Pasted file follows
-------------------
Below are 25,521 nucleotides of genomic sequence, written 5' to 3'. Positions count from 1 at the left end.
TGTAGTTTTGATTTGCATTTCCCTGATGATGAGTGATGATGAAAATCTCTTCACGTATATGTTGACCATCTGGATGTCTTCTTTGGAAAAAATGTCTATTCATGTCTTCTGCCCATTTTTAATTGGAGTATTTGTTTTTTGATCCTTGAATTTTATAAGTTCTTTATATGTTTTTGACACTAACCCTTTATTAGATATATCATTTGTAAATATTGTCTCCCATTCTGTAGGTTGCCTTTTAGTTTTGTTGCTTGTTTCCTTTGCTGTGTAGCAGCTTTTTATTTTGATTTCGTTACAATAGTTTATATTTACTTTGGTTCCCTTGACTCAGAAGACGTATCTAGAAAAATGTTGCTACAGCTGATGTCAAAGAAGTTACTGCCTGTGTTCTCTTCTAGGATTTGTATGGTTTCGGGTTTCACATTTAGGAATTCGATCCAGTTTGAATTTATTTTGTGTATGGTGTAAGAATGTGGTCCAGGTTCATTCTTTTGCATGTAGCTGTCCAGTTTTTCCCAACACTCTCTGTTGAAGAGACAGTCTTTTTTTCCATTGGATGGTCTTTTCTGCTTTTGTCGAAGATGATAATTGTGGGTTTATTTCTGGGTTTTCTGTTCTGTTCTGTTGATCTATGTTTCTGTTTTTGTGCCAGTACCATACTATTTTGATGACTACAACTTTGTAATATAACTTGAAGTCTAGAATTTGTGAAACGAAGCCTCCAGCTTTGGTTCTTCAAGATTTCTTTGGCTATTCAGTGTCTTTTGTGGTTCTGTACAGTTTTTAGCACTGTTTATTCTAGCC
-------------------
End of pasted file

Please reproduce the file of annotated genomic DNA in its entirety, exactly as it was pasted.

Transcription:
Below are 25,521 nucleotides of genomic sequence, written 5' to 3'. Positions count from 1 at the left end.
TGTAGTTTTGATTTGCATTTCCCTGATGATGAGTGATGATGAAAATCTCTTCACGTATATGTTGACCATCTGGATGTCTTCTTTGGAAAAAATGTCTATTCATGTCTTCTGCCCATTTTTAATTGGAGTATTTGTTTTTTGATCCTTGAATTTTATAAGTTCTTTATATGTTTTTGACACTAACCCTTTATTAGATATATCATTTGTAAATATTGTCTCCCATTCTGTAGGTTGCCTTTTAGTTTTGTTGCTTGTTTCCTTTGCTGTGTAGCAGCTTTTTATTTTGATTTCGTTACAATAGTTTATATTTACTTTGGTTCCCTTGACTCAGAAGACGTATCTAGAAAAATGTTGCTACAGCTGATGTCAAAGAAGTTACTGCCTGTGTTCTCTTCTAGGATTTGTATGGTTTCGGGTTTCACATTTAGGAATTCGATCCAGTTTGAATTTATTTTGTGTATGGTGTAAGAATGTGGTCCAGGTTCATTCTTTTGCATGTAGCTGTCCAGTTTTTCCCAACACTCTCTGTTGAAGAGACAGTCTTTTTTTCCATTGGATGGTCTTTTCTGCTTTTGTCGAAGATGATAATTGTGGGTTTATTTCTGGGTTTTCTGTTCTGTTCTGTTGATCTATGTTTCTGTTTTTGTGCCAGTACCATACTATTTTGATGACTACAACTTTGTAATATAACTTGAAGTCTAGAATTTGTGAAACGAAGCCTCCAGCTTTGGTTCTTCAAGATTTCTTTGGCTATTCAGTGTCTTTTGTGGTTCTGTACAGTTTTTAGCACTGTTTATTCTAGCC